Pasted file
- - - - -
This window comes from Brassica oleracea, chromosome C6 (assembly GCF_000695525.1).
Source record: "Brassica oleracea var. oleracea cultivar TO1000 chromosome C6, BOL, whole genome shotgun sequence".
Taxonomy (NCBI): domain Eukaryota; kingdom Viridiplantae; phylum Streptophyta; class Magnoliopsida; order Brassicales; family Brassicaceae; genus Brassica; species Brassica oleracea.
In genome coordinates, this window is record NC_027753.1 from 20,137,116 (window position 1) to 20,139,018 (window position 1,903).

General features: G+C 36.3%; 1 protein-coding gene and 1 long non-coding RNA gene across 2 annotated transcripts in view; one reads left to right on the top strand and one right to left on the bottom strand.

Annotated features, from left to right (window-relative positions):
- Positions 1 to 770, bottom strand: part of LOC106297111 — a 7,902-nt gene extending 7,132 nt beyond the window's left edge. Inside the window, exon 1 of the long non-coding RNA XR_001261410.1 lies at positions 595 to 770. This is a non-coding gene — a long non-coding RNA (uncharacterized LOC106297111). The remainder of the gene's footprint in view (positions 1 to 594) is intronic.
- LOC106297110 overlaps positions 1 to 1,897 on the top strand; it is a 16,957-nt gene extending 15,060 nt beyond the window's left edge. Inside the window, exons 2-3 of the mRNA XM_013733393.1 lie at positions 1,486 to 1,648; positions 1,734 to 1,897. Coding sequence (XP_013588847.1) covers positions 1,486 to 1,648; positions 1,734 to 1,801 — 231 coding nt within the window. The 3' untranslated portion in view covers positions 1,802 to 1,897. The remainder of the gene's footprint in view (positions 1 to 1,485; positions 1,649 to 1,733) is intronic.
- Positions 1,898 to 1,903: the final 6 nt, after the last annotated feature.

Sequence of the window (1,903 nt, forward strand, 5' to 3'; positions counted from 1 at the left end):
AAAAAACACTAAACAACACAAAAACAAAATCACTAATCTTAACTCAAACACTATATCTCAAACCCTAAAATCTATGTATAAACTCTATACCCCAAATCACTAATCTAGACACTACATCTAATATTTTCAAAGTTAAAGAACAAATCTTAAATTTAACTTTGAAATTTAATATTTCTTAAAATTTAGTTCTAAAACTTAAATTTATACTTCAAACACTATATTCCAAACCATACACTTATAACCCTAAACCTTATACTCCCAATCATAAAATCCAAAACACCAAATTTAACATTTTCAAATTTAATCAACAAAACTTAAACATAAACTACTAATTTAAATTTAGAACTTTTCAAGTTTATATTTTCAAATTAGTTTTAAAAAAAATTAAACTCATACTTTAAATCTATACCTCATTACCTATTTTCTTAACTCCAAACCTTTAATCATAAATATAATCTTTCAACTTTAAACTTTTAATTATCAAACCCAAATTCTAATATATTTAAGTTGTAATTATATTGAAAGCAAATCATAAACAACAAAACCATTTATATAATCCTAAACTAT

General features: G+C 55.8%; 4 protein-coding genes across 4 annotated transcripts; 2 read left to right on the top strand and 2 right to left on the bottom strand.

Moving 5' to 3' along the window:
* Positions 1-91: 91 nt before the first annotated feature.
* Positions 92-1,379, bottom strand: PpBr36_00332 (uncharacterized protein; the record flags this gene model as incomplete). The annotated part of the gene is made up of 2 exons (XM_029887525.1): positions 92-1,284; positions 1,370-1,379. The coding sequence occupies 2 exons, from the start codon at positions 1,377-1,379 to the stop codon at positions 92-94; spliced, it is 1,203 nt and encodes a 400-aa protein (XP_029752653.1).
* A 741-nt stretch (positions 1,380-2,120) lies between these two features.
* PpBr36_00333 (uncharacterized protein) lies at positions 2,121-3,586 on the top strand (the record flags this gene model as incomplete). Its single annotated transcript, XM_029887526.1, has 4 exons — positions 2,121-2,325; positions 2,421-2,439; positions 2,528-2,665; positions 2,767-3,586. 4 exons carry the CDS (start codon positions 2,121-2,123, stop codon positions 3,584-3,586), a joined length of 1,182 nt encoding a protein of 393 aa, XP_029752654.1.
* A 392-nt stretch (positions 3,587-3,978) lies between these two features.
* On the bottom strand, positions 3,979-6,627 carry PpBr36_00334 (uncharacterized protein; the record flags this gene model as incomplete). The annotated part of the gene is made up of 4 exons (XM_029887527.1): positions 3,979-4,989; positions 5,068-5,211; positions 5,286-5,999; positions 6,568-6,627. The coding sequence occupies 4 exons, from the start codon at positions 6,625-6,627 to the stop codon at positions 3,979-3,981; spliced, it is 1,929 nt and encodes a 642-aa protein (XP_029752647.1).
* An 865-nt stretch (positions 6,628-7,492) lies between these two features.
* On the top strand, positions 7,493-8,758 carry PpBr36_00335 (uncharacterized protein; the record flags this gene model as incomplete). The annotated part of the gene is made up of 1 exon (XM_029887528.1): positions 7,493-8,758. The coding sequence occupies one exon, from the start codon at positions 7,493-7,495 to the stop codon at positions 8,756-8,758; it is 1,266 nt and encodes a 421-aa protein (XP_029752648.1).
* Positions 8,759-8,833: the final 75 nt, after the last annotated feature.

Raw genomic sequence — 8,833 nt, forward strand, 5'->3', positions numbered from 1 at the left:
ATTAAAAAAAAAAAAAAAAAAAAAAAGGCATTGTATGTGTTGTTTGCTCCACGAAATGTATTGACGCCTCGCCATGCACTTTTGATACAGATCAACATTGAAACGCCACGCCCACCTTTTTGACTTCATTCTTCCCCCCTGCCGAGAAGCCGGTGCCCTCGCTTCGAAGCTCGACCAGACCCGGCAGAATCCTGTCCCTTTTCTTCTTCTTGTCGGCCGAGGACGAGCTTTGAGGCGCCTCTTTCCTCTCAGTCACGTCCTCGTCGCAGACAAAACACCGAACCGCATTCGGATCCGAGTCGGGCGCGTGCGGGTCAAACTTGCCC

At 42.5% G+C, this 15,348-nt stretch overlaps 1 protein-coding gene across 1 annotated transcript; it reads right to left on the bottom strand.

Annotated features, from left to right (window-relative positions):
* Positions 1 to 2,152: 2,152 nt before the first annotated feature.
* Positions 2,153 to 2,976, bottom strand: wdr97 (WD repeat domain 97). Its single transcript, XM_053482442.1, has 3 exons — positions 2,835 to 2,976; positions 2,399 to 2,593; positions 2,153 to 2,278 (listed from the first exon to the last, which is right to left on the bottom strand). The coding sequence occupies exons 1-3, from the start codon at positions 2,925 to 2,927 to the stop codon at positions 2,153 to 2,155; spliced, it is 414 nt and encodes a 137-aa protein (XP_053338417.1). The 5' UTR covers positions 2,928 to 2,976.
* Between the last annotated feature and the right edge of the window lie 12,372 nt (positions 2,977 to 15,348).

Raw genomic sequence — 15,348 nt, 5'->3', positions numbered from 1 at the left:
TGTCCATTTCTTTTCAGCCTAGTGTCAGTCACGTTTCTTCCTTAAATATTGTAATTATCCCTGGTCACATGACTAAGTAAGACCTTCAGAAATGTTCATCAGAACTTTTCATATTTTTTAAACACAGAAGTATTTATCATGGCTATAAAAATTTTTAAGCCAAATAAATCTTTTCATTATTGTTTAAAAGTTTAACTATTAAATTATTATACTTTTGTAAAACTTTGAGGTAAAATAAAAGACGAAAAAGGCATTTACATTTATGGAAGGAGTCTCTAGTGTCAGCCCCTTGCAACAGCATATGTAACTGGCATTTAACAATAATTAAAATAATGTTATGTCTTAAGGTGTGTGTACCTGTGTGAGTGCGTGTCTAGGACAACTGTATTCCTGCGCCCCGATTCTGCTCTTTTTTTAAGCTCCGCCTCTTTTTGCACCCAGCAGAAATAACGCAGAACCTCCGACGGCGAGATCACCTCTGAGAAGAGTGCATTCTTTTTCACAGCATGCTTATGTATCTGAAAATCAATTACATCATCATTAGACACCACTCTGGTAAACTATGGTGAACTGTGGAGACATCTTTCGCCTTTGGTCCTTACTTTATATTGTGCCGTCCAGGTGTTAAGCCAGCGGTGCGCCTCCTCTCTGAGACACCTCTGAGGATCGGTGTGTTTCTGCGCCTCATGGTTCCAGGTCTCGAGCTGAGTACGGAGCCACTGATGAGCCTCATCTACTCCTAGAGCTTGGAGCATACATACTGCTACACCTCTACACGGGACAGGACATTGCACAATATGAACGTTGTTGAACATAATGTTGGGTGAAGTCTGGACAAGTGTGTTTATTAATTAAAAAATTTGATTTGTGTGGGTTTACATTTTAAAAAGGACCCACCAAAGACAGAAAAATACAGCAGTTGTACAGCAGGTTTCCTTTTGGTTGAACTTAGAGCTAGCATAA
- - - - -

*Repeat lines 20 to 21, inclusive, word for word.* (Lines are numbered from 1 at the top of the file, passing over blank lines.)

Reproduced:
* An 865-nt stretch (positions 6,628-7,492) lies between these two features.
* On the top strand, positions 7,493-8,758 carry PpBr36_00335 (uncharacterized protein; the record flags this gene model as incomplete). The annotated part of the gene is made up of 1 exon (XM_029887528.1): positions 7,493-8,758. The coding sequence occupies one exon, from the start codon at positions 7,493-7,495 to the stop codon at positions 8,756-8,758; it is 1,266 nt and encodes a 421-aa protein (XP_029752648.1).